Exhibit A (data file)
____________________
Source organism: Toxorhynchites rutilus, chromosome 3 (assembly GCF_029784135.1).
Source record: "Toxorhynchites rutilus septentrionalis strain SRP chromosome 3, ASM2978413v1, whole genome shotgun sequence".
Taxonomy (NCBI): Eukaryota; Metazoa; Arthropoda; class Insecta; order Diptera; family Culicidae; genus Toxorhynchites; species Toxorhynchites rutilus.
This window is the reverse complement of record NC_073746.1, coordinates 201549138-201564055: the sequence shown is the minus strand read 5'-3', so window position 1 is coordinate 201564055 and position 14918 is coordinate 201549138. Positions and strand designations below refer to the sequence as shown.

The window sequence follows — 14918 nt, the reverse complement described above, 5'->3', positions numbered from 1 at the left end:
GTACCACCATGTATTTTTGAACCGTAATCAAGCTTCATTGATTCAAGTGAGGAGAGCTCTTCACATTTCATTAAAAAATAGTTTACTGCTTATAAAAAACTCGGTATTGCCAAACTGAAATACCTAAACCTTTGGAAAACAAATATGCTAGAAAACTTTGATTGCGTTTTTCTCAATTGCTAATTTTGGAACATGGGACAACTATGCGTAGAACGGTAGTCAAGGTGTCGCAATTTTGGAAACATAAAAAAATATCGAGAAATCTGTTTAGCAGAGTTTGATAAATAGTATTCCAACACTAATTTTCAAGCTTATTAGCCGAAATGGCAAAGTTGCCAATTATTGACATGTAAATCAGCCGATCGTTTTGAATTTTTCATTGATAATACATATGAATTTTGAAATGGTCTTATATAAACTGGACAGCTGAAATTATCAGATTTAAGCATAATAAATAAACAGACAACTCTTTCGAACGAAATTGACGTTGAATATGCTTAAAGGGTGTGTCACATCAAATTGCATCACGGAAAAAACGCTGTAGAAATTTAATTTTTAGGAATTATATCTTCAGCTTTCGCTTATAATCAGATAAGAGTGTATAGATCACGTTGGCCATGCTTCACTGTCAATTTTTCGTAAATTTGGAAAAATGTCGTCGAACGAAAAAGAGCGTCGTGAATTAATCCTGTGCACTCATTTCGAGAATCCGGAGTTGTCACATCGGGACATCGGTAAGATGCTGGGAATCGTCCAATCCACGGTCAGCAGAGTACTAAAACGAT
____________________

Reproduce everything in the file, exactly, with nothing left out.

Source organism: Toxorhynchites rutilus, chromosome 3 (assembly GCF_029784135.1).
Source record: "Toxorhynchites rutilus septentrionalis strain SRP chromosome 3, ASM2978413v1, whole genome shotgun sequence".
Taxonomy (NCBI): Eukaryota; Metazoa; Arthropoda; class Insecta; order Diptera; family Culicidae; genus Toxorhynchites; species Toxorhynchites rutilus.
This window is the reverse complement of record NC_073746.1, coordinates 201549138-201564055: the sequence shown is the minus strand read 5'-3', so window position 1 is coordinate 201564055 and position 14918 is coordinate 201549138. Positions and strand designations below refer to the sequence as shown.

The window sequence follows — 14918 nt, the reverse complement described above, 5'->3', positions numbered from 1 at the left end:
GTACCACCATGTATTTTTGAACCGTAATCAAGCTTCATTGATTCAAGTGAGGAGAGCTCTTCACATTTCATTAAAAAATAGTTTACTGCTTATAAAAAACTCGGTATTGCCAAACTGAAATACCTAAACCTTTGGAAAACAAATATGCTAGAAAACTTTGATTGCGTTTTTCTCAATTGCTAATTTTGGAACATGGGACAACTATGCGTAGAACGGTAGTCAAGGTGTCGCAATTTTGGAAACATAAAAAAATATCGAGAAATCTGTTTAGCAGAGTTTGATAAATAGTATTCCAACACTAATTTTCAAGCTTATTAGCCGAAATGGCAAAGTTGCCAATTATTGACATGTAAATCAGCCGATCGTTTTGAATTTTTCATTGATAATACATATGAATTTTGAAATGGTCTTATATAAACTGGACAGCTGAAATTATCAGATTTAAGCATAATAAATAAACAGACAACTCTTTCGAACGAAATTGACGTTGAATATGCTTAAAGGGTGTGTCACATCAAATTGCATCACGGAAAAAACGCTGTAGAAATTTAATTTTTAGGAATTATATCTTCAGCTTTCGCTTATAATCAGATAAGAGTGTATAGATCACGTTGGCCATGCTTCACTGTCAATTTTTCGTAAATTTGGAAAAATGTCGTCGAACGAAAAAGAGCGTCGTGAATTAATCCTGTGCACTCATTTCGAGAATCCGGAGTTGTCACATCGGGACATCGGTAAGATGCTGGGAATCGTCCAATCCACGGTCAGCAGAGTACTAAAACGAT